Marquez: In Indonesia, maybe the fighter is killed or dead and he wins the fight.

Quintana: Any fighter can be dead and they still raise the hand. That’s alright though, we can take it.

Dr. Miguel Duran (Marquez’s doctor): This is a sport, it’s not work. You only need to write what you see. If you think throwing punches, well, who threw the punches? Don’t protect him (John) or try to protect him or whatever.

Quintana: Chris John is a great fighter and he didn’t need whatever the judges did; just to put him so ahead. I mean, that’s a lie. You people know it. You’re pretending like it’s alright.

TSS: That’s how it will always be though. I thought around the seventh or eighth he was catching him more.

Marquez:  You watch the fight, maybe in round eight or nine, the referee said, “you’re punches, you’re punches (keep them up).” I was not the popular fighter and could not fight how I wanted.

Quintana: You cannot be confident of throwing more punches.

TSS: Taking two points away, that’s a lot.

Quintana: Yes, that’s a lot. Those punches weren’t low.

TSS: I have to look at my photos.

Quintana: Look at the video.

Dr. Miguel Duran: You know if you have bad intentions on the punches and he didn’t.

TSS: No, I know he didn’t intentionally throw the low blows.

Dr. Miguel Duran: Chris John moves the elbow and it happens. It’s a regular thing in boxing. They weren’t so low.

TSS: What’s next?

Quintana: Obviously we need to go back to Mexico and relax a little bit; then he’s going to go back to the gym. We’ve got some plans for him and for Rafael to do some things together in May and we’re going after that.

Indonesian journalist: So will you move up in weight?

Marquez: We’ll take it, but as you saw he was 125, 125½ pounds and he has no problem making the weight. Whatever is the offer and whatever is out there in the market, we can move up or stay. It doesn’t matter.

TSS: What about moving up to meet Pacquiao, you think it’s too much weight?

Quintana: He can do 130, 126, no problem, he’s a professional and trains hard. Obviously, it counts when you train and you wait six months in training for the fight to happen and then come all the way over here. Obviously it’s a drain.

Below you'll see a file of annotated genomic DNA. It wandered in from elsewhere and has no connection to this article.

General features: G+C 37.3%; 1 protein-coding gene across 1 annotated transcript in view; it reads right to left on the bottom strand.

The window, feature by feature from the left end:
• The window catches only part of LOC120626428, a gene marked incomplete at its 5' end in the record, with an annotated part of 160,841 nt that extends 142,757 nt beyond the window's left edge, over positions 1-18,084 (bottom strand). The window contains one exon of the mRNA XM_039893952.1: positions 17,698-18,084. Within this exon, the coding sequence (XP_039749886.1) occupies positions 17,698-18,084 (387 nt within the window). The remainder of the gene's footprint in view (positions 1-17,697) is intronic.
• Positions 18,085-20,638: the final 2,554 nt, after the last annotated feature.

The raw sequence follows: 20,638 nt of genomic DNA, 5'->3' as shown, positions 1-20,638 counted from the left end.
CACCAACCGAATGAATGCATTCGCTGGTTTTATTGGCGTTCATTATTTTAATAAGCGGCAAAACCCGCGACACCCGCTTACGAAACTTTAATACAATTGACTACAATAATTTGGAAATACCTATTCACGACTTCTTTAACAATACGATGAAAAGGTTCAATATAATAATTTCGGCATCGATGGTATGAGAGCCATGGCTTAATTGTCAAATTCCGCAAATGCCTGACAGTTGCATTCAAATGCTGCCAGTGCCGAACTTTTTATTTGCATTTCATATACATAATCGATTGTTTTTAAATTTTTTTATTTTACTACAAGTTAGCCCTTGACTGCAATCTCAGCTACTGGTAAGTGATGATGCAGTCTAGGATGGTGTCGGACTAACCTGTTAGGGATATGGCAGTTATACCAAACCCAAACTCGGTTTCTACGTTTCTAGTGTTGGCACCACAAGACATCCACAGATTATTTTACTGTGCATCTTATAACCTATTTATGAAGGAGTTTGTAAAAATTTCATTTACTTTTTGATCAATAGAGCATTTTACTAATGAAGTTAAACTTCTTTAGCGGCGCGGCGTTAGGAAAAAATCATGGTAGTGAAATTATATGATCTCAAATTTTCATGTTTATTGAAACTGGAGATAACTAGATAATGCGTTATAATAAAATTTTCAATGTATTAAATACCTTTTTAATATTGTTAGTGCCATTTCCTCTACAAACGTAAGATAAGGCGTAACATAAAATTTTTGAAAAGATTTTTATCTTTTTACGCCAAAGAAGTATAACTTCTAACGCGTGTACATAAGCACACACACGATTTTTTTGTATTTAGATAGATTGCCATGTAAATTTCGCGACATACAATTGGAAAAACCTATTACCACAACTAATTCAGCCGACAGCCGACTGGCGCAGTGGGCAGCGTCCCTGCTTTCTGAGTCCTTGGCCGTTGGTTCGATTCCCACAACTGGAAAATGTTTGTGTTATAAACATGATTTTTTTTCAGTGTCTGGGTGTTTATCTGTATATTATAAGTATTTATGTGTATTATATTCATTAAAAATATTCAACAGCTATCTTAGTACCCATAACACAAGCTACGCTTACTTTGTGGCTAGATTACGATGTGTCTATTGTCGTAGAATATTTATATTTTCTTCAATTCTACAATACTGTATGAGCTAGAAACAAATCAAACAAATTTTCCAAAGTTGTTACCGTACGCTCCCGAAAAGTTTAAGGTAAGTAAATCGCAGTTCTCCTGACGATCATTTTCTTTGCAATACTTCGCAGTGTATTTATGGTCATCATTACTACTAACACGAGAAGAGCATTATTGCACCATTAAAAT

TSS: This is a fight I didn’t want to see either fighter lose. Both are nice guys, good fighters and I don’t want to see anyone lose.

Quintana: We appreciate your honesty because like you said you saw a close fight, the rounds could go either way; obviously, though, you’re not the only journalist.

TSS: Well – when they announced his name, there were no cheers. For coming here I think he’s got grande juevos. It was a difficult fight.

Quintana: In this position, it’s difficult.

Indonesian journalist: You’re no longer with Bob Arum.

Quintana: No, you’re about to hear it, next week (this week).

TSS: Definitely not Bob Arum and definitely not Don King?

Quintana: No, definitely not. You will hear it next week though.

Indonesian journalist: Next week?

Quintana: Yes – next week. Calm down. You’re so hyper!

Dr. Miguel Duran: This is his profession and in this profession you know you win and you lose. You have to prepare yourself for this.

Quintana: We can take the defeats. We can take any losses, but not the way they did it. I mean, we can say whatever we say, but just for you we wonder if you people are professional. You need to write whatever happens and don’t just go with the flow.

Indonesian journalist: Forget about the deductions; how many rounds did you take?

Quintana: We took seven, yes, seven. Seven to five.

TSS: Would there be anything you would have done differently?

Marquez: There’s nothing to do differently. We did what we had to do; go after him, throw punches and counterpunch. He was running and running.

Quintana: He’s a great fighter, but whatever way can you win. Knock him out? He was smart. He did what he was supposed to do.

Marquez: Never did I fight in a ring this big.

TSS: One thing he said before – was this a twenty-two foot ring?

Quintana: Twenty-four.